I’m going to use Passion Fruit Syrup as my example for pulp syrups, as it is pervasive in Tiki drinks. There are many excellent commercial products out there, such as B.G. Reynolds. And if your choice is between processing whole fresh passion fruits to make syrup yourself, or buying commercial syrup, I’d say buy. But for most people, especially in cities, there is an excellent middle ground than makes making your own easy and inexpensive. Simply purchase frozen fruit pulp, such as the Goya brand product in the picture atop this post. You may need to visit your local Mexican specialty grocery to find it, but it is cheap, and comes in a wide variety of fruits. I’ve never even heard of many of them. As a bonus for your visit, your Mexican grocer will likely offer fresh limes at the best price in town.

My passion fruit syrup recipe is approximately 1:1:1 by weight: water, sugar, and passion fruit pulp. I suggest you start with this, and increase the amount of sugar, depending on your brand of pulp and your personal tastes. I put the sugar, water, and half the passion fruit in a pot and bring to a boil without stirring. As soon as it reaches a boil, I take it off and allow to cool for a minute or so. I then stir in the remaining passion fruit until it has all melted and combined in the syrup. When you add the fruit is important. Heat makes definite changes in the flavor of passion fruit, deepening and mellowing it. Whether this is a bad thing or not is pretty much a matter of personal taste. I split the baby because I think it gives a more complex result. If you really like the unadulterated flavor of passion fruit, you can even make your syrup in the blender. (If you do, dissolve the sugar and water first, before adding the pulp.)

I’ll close with a note that is both a disclaimer and a helpful tip. I make most of my syrups on the less sweet side, especially the passion fruit. There are several reasons for this. My taste in the resulting cocktail runs a bit to the tart side to begin with. More importantly, if your flavored syrup is not sweet enough, it is bog easy to make it sweeter by simply adding a little plain simple syrup. This will not change any of the balance of other flavors in the cocktail, or its texture, or appearance. It will just add the sweetness it might need. Conversely, it is very hard to reduce the sweetness from an overly sweet syrup. If you reduce the amount of syrup used, the amount of fruit or spice will also be reduced, which will throw off the balance of the drink. Over time and several batches, you will get your syrups to the sweetness that works for how you want to serve drinks. But start from the tart side and you won’t find yourself pouring out a lot of failed tries.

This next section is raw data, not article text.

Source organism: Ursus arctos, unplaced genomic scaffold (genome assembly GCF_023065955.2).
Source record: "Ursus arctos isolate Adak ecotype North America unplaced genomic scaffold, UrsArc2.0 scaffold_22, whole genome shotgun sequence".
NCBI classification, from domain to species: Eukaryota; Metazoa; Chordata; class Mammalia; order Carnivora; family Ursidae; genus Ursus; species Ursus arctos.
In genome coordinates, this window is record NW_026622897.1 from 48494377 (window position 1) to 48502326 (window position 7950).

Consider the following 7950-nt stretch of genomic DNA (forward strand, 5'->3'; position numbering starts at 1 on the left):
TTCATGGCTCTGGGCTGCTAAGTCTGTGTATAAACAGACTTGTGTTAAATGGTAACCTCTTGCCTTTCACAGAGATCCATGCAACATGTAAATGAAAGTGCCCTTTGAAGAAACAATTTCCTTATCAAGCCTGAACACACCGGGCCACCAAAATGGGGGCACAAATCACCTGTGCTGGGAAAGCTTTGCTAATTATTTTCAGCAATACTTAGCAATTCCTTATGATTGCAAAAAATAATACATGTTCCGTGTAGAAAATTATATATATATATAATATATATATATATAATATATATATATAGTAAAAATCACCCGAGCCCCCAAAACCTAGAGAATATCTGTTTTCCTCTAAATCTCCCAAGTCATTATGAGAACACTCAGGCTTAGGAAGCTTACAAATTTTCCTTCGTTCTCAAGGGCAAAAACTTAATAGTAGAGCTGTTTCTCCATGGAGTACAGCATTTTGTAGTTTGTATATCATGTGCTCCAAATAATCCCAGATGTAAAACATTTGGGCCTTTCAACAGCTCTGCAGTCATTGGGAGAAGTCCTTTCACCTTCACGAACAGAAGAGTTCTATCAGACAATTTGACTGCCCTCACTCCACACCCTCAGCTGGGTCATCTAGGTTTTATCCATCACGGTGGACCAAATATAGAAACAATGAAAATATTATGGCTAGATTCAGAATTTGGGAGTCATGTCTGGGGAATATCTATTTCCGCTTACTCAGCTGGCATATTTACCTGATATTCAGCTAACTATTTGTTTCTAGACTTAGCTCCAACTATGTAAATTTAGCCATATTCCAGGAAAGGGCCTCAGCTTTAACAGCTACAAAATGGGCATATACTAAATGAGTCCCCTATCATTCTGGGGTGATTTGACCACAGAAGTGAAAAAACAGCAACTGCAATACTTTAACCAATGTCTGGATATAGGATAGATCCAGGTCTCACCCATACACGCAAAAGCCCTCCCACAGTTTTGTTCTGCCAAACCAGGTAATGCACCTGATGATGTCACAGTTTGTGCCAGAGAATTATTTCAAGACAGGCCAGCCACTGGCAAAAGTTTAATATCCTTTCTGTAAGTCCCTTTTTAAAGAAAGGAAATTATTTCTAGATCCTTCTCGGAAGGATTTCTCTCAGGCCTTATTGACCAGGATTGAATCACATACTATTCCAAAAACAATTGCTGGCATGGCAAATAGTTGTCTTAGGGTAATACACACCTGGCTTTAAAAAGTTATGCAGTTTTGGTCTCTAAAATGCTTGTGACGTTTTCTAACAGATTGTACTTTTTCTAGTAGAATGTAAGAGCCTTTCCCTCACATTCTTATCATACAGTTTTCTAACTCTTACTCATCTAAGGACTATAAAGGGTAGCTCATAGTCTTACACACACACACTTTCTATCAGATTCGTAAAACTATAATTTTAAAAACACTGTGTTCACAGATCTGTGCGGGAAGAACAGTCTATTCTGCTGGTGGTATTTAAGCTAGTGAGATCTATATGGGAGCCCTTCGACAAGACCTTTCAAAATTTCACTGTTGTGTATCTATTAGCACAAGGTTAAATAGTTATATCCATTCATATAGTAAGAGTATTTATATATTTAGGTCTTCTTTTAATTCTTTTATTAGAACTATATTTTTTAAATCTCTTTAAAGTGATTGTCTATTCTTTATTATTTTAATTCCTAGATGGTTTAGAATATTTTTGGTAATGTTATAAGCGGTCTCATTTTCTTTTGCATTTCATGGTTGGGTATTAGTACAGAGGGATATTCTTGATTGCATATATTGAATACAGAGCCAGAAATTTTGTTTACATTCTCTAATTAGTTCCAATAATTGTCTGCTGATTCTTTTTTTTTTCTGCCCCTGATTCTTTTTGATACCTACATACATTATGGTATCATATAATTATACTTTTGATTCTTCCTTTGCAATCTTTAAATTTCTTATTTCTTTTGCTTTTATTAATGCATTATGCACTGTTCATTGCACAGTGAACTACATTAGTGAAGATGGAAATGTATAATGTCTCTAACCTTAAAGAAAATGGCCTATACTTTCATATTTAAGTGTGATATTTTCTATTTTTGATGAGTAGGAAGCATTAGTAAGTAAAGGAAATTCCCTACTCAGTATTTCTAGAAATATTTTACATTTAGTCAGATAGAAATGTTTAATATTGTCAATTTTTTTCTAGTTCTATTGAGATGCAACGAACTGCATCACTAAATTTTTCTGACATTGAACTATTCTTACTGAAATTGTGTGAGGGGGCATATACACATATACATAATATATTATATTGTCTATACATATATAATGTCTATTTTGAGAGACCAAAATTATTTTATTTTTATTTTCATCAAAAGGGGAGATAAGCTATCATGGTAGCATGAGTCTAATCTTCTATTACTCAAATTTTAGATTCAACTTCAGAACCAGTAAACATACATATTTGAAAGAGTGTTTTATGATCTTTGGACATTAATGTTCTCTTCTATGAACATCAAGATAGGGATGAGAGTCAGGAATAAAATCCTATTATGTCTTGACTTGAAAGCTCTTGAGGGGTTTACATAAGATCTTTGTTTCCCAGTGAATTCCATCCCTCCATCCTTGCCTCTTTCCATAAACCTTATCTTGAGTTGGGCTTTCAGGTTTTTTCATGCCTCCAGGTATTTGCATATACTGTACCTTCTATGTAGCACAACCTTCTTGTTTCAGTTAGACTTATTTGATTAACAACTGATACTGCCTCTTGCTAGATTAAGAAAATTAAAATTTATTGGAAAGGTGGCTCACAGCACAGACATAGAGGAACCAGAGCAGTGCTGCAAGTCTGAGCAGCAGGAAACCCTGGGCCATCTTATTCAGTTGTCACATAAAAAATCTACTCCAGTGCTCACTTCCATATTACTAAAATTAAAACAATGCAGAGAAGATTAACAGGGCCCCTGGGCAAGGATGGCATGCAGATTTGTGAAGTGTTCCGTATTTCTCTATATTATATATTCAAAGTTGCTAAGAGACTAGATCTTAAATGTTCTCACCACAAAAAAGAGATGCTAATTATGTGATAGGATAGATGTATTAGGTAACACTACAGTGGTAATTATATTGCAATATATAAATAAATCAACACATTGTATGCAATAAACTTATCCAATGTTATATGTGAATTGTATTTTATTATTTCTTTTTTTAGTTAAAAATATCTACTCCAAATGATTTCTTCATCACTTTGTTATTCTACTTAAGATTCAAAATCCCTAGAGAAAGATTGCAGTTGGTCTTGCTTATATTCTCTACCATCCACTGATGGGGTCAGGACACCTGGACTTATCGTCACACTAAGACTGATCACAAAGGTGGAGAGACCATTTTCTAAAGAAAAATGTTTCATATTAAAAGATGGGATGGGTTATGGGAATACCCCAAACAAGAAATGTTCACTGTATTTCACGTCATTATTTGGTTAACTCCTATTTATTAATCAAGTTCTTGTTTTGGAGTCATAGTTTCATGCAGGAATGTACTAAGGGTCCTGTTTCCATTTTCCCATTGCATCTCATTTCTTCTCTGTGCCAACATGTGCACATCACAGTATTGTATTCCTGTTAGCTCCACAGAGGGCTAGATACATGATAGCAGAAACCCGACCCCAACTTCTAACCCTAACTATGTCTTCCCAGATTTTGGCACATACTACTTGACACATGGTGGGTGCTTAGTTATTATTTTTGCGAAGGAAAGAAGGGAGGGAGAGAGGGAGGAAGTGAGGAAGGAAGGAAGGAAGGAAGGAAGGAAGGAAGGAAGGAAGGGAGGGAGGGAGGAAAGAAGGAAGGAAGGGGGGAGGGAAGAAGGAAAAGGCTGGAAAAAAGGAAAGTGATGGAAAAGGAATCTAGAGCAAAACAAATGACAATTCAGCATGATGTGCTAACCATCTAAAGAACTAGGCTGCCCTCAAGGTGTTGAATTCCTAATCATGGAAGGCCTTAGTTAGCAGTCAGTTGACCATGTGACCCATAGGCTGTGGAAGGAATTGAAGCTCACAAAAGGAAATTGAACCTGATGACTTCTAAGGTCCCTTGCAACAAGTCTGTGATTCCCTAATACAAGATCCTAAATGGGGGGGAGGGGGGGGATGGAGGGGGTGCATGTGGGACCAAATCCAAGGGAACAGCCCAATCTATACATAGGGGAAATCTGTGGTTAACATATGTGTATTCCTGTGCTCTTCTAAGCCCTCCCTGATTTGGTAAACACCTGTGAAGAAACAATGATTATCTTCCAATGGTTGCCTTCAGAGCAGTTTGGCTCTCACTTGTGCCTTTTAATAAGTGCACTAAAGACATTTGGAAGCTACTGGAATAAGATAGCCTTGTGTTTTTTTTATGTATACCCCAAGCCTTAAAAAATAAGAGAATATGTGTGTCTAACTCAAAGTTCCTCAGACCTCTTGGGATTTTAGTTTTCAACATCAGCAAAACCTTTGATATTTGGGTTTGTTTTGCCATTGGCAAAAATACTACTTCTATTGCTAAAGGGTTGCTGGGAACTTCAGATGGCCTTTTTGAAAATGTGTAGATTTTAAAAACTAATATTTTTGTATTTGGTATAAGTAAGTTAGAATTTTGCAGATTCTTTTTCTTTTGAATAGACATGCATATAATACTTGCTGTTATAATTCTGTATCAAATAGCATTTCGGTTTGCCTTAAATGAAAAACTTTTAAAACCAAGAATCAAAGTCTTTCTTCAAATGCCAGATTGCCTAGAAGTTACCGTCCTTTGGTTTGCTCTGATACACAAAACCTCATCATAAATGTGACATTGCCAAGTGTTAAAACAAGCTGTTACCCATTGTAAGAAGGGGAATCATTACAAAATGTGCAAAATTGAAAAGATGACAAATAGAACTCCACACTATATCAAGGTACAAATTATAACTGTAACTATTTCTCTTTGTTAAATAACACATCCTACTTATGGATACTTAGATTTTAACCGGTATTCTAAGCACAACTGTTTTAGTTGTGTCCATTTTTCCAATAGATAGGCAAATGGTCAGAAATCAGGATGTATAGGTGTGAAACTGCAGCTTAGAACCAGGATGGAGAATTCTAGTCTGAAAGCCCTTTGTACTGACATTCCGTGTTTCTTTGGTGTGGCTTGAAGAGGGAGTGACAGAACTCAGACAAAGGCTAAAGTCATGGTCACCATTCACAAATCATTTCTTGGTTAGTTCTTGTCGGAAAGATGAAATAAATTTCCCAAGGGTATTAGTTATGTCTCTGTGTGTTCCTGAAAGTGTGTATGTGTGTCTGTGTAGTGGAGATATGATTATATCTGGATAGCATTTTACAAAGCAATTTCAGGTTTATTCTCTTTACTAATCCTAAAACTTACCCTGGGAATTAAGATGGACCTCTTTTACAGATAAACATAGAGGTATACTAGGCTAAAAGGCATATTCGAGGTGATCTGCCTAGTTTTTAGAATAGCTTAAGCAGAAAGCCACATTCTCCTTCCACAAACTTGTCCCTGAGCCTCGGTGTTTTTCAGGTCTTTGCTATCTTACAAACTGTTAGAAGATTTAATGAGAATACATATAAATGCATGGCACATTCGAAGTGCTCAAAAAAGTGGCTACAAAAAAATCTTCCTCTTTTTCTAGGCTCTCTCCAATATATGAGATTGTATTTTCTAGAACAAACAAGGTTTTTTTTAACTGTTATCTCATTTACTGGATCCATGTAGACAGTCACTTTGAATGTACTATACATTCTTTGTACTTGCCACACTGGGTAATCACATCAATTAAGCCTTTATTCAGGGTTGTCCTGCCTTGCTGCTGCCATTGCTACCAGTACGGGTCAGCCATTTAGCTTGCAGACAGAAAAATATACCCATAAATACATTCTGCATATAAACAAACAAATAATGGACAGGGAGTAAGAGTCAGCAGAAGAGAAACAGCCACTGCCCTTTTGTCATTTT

TIki Drink: Tiki Tylenol

TikiTylenol Full
This cocktail comes by way of Board of Tiki Idols member, Doctor Bamboo. His name for it in its original form is the Pololu. You can find it in Beach Bum Berry’s Remixed, since the good Doctor never seems to have blogged it. I changed its name to Tiki Tylenol, because I make some tiny changes in the recipe, and because if Tylenol is a painkiller without asprin, and this is a Painkiller without rum…. Also, like regular Tylenol, too many can result in liver damage.


Combine all ingredients in a cocktail shaker with lots of ice and shake very well to fully emulsify the coconut creme. Strain into a largish cocktail glass and sprinkle surface with powdered cinnamon.

This is a particularly delicious, though non-standard Tiki drink. Gin and Cognac work better together than most people think, and at three ounces, pack quite a punch. My main change is to replace the original St. Germaine with the far more potent Thatcher, and adding a little apricot in place of the pear tones in the St. Germain. This change works well, I think.
It also lead to an interesting discussion two nights ago. I put the Tylenol on the menu for a bunch of bartenders. An hour and a half in, I observed loudly that I hadn’t served a single one of these drinks all night. They all looked at me, and one said simply, “It has St. Germain.” I replied that no, it had elderflower, not St. Germain, and what did he have against bartender’s ketchup? “Nothing,” was the reply. “You put a drink with it on your menu and you’ll sell hell out of it to one group of customers, but the others won’t touch it for anything.”

Basement Bar Design—Tiki Decor: Fireplace

Tiki Fireplace
This lovely artifact is old, I know. In internet terms, this post on something built and publicized in 2005 is practically anthropology. But man, is it cool.